“It’s all about working with partners,” Derry insisted, “we work very closely with the state tourism organisations, knowing the capacity that’s going to come in for events, that we can match that with the offering in terms of rooms.”
While all destinations have peaks and troughs throughout the year, major events often operate independently of this calendar, which means a constant stream of visitors. This is why it is so important for companies such as Accor to maintain each customer in its value chain for the full purchase cycle – eating and drinking at their restaurants and bars, flying with their airline partner, and transferring to and from with their ground partner.
“It’s making sure we are fully available to the guests, and it’s about putting packages together and working with partners,” Derry explained.
Perhaps most importantly, the ability to attend a once-in-a-lifetime event, such as this year’s Women’s World Cup, or 2024’s Taylor Swift or Pink concerts, is becoming increasingly insulated against cost-of-living increases.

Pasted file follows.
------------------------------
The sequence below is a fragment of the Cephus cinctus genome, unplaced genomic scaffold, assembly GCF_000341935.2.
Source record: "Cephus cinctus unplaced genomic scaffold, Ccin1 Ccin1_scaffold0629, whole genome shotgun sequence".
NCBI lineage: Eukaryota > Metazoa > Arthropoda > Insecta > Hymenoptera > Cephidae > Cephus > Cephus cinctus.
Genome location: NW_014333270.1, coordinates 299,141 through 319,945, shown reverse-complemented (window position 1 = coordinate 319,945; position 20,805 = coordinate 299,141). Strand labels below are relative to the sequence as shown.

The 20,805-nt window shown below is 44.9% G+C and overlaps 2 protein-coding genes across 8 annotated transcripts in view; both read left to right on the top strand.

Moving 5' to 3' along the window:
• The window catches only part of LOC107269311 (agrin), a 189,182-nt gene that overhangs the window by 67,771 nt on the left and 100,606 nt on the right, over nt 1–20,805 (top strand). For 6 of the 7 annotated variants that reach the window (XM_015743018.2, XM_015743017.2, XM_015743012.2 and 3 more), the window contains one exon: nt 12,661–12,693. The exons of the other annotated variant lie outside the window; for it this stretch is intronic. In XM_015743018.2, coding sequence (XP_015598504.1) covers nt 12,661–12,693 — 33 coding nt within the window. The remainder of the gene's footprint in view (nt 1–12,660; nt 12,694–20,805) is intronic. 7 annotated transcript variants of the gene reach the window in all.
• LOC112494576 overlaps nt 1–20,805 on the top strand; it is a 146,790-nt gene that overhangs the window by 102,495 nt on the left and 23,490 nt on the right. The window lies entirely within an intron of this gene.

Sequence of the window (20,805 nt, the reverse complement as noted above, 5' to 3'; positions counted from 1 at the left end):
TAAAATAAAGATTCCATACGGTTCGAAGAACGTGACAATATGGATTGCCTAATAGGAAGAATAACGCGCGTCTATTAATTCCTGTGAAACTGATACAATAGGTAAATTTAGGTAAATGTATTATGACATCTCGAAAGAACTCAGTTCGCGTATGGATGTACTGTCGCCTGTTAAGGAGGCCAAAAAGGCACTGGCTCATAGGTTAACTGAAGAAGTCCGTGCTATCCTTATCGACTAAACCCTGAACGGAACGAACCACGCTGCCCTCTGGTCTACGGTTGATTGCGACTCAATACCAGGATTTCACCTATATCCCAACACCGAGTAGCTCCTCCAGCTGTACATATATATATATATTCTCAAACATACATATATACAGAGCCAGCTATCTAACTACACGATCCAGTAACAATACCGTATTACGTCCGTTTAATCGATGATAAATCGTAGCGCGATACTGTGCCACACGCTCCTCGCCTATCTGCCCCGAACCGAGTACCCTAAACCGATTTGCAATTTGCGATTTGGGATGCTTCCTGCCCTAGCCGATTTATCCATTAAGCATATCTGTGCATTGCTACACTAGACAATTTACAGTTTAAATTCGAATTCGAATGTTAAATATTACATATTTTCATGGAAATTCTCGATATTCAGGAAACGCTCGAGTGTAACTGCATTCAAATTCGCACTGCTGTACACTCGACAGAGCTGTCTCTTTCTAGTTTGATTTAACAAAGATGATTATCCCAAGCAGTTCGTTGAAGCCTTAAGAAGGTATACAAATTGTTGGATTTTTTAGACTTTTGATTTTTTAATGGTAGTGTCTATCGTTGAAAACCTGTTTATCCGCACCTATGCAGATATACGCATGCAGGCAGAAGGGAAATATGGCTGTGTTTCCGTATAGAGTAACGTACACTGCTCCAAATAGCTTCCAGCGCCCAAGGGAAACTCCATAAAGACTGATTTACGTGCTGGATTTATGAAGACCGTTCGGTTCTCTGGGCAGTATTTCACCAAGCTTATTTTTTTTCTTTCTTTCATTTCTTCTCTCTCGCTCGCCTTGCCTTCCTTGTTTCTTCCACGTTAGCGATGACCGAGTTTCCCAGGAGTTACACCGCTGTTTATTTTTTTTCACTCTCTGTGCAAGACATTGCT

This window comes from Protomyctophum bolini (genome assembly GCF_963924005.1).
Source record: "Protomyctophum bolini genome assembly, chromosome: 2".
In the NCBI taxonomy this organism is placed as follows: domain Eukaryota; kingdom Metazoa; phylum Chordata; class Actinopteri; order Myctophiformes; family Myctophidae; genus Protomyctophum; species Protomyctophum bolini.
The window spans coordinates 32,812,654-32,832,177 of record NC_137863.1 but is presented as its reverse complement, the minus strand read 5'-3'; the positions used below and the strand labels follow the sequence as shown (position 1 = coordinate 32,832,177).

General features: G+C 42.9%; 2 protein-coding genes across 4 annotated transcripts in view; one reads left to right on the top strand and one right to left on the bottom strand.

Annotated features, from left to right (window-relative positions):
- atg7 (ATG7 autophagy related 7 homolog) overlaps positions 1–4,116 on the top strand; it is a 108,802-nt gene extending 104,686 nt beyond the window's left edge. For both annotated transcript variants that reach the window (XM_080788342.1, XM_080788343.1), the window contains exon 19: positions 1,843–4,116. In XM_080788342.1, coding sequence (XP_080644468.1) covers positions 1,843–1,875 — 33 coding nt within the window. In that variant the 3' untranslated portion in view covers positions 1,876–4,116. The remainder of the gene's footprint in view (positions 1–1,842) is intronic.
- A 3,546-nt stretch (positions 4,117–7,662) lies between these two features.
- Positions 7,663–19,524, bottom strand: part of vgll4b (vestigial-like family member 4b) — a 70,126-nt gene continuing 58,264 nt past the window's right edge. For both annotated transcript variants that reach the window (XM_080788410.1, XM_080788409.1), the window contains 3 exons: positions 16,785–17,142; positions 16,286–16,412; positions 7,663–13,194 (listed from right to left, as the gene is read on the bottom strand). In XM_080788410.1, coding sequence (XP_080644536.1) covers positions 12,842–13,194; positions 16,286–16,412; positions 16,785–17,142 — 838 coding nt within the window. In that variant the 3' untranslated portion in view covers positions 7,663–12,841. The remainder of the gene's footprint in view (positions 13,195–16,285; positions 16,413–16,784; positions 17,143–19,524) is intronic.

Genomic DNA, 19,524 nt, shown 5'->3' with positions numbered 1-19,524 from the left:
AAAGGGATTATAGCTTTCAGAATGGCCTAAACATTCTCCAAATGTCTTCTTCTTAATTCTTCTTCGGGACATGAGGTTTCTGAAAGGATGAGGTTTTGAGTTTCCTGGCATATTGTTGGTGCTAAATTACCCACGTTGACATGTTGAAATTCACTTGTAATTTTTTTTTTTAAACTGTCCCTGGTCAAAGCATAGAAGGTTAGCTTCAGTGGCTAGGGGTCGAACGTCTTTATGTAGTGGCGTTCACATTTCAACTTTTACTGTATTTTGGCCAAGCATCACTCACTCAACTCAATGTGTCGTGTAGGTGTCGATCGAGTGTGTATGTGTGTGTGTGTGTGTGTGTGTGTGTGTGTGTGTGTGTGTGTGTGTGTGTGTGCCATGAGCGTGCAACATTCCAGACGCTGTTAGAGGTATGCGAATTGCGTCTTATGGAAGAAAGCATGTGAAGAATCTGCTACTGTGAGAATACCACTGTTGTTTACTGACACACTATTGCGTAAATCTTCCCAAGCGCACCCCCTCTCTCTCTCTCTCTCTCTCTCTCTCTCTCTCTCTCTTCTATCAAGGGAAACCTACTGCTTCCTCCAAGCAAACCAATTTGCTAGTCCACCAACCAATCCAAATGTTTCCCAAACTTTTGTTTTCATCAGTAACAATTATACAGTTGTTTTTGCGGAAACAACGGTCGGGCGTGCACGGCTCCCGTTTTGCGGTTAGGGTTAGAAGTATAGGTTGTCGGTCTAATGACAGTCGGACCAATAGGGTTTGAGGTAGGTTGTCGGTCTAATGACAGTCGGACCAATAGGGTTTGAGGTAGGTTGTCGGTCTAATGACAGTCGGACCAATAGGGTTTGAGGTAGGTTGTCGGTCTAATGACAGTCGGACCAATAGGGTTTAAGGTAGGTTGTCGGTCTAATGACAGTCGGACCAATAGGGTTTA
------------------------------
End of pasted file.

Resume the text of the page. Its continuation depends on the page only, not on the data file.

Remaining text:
Put simply, Australians are happy to forego a few months’ worth of dining out or streaming subscriptions if it means seeing their favourite athlete or artist on a rare trip Down Under.
“Whilst there is certainly pressure on people in terms of cost of living and the economic impact of that, people still want to have experiences, and they want to take their loved ones, their friends, and make sure that they create memories together,” Derry said.
“Australians in particular have really come to understand the value of Australian hospitality and so they’re willing to pay a little bit more to kind of get the best experience they can…I think that’s going to continue to be important going forward.”